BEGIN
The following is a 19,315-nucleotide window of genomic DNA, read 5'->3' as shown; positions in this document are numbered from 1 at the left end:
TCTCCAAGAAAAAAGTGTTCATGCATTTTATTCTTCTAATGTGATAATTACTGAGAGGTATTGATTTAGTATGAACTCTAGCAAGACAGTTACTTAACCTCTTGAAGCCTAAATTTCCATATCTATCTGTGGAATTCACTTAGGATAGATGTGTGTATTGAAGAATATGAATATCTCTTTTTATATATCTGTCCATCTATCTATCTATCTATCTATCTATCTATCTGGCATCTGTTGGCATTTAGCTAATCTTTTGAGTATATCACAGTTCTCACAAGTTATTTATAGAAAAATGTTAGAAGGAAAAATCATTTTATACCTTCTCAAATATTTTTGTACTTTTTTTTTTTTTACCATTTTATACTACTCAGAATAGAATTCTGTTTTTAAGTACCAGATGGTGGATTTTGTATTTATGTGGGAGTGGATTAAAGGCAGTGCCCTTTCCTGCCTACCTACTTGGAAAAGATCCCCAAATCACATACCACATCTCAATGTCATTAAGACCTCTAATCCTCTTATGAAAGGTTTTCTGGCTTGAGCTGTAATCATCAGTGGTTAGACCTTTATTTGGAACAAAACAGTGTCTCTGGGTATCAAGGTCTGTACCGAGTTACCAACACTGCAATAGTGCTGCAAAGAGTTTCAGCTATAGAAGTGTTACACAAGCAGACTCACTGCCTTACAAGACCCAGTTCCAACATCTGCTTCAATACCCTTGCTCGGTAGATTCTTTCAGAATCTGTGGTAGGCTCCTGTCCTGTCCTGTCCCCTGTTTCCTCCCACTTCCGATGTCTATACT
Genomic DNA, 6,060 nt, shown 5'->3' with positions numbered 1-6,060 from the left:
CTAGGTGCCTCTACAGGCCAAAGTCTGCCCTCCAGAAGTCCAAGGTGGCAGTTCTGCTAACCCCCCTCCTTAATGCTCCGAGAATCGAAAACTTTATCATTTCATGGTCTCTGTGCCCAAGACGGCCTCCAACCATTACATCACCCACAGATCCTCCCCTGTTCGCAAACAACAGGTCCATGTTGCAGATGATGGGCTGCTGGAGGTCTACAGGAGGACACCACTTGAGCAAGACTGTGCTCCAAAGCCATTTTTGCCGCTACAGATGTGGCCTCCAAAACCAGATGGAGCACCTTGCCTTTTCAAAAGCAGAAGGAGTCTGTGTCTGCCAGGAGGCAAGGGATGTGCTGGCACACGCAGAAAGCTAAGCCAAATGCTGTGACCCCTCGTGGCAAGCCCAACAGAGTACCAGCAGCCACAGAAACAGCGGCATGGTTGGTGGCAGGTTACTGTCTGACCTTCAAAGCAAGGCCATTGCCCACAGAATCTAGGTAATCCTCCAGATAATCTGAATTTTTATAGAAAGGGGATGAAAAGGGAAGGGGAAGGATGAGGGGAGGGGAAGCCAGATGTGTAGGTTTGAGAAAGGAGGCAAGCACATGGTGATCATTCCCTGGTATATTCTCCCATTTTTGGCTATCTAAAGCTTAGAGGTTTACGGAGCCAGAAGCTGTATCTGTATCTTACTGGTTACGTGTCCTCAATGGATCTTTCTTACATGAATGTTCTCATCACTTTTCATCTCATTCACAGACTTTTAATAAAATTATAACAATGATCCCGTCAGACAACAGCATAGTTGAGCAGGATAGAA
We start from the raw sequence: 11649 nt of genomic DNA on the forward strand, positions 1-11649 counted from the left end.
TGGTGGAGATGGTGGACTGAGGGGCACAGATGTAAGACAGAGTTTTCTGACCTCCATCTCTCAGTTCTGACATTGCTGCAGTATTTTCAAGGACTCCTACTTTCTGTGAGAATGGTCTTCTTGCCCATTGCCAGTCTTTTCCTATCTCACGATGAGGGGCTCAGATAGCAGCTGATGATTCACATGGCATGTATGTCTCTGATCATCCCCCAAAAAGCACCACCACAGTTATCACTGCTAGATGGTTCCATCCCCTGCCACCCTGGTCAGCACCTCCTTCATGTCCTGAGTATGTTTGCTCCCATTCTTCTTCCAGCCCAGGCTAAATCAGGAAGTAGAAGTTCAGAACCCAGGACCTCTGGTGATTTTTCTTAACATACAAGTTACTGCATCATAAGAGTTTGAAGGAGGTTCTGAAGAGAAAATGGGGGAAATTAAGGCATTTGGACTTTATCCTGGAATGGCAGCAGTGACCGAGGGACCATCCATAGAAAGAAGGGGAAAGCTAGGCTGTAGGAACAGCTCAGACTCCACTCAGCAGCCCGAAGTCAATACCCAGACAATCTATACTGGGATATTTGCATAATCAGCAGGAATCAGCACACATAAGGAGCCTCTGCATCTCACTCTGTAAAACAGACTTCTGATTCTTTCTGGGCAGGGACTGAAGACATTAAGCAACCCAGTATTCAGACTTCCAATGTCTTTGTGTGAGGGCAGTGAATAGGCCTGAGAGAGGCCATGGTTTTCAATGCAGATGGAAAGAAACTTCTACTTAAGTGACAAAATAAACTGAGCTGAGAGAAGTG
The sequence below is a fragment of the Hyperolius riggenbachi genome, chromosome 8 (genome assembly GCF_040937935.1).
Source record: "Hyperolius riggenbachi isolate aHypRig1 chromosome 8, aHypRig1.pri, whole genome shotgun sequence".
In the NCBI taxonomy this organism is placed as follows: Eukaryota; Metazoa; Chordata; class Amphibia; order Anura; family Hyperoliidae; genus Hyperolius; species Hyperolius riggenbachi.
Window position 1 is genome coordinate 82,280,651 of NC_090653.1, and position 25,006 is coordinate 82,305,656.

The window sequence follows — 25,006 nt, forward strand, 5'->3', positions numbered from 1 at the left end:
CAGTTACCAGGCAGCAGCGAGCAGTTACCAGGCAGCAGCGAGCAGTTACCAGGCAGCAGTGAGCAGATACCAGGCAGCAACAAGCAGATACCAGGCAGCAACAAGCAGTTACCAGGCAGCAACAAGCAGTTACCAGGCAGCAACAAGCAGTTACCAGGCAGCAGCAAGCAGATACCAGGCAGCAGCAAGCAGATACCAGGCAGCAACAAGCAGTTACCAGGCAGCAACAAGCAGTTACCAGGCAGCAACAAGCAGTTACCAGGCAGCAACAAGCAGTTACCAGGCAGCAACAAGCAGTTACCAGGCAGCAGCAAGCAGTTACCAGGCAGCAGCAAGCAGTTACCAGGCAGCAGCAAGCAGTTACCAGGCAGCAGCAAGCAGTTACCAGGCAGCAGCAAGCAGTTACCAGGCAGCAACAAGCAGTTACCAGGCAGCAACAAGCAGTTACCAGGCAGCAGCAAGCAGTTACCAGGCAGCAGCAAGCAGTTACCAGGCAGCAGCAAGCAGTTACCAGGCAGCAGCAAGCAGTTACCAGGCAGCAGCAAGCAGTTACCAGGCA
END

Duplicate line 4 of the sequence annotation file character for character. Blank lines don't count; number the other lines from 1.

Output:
CTAGGTGCCTCTACAGGCCAAAGTCTGCCCTCCAGAAGTCCAAGGTGGCAGTTCTGCTAACCCCCCTCCTTAATGCTCCGAGAATCGAAAACTTTATCATTTCATGGTCTCTGTGCCCAAGACGGCCTCCAACCATTACATCACCCACAGATCCTCCCCTGTTCGCAAACAACAGGTCCATGTTGCAGATGATGGGCTGCTGGAGGTCTACAGGAGGACACCACTTGAGCAAGACTGTGCTCCAAAGCCATTTTTGCCGCTACAGATGTGGCCTCCAAAACCAGATGGAGCACCTTGCCTTTTCAAAAGCAGAAGGAGTCTGTGTCTGCCAGGAGGCAAGGGATGTGCTGGCACACGCAGAAAGCTAAGCCAAATGCTGTGACCCCTCGTGGCAAGCCCAACAGAGTACCAGCAGCCACAGAAACAGCGGCATGGTTGGTGGCAGGTTACTGTCTGACCTTCAAAGCAAGGCCATTGCCCACAGAATCTAGGTAATCCTCCAGATAATCTGAATTTTTATAGAAAGGGGATGAAAAGGGAAGGGGAAGGATGAGGGGAGGGGAAGCCAGATGTGTAGGTTTGAGAAAGGAGGCAAGCACATGGTGATCATTCCCTGGTATATTCTCCCATTTTTGGCTATCTAAAGCTTAGAGGTTTACGGAGCCAGAAGCTGTATCTGTATCTTACTGGTTACGTGTCCTCAATGGATCTTTCTTACATGAATGTTCTCATCACTTTTCATCTCATTCACAGACTTTTAATAAAATTATAACAATGATCCCGTCAGACAACAGCATAGTTGAGCAGGATAGAA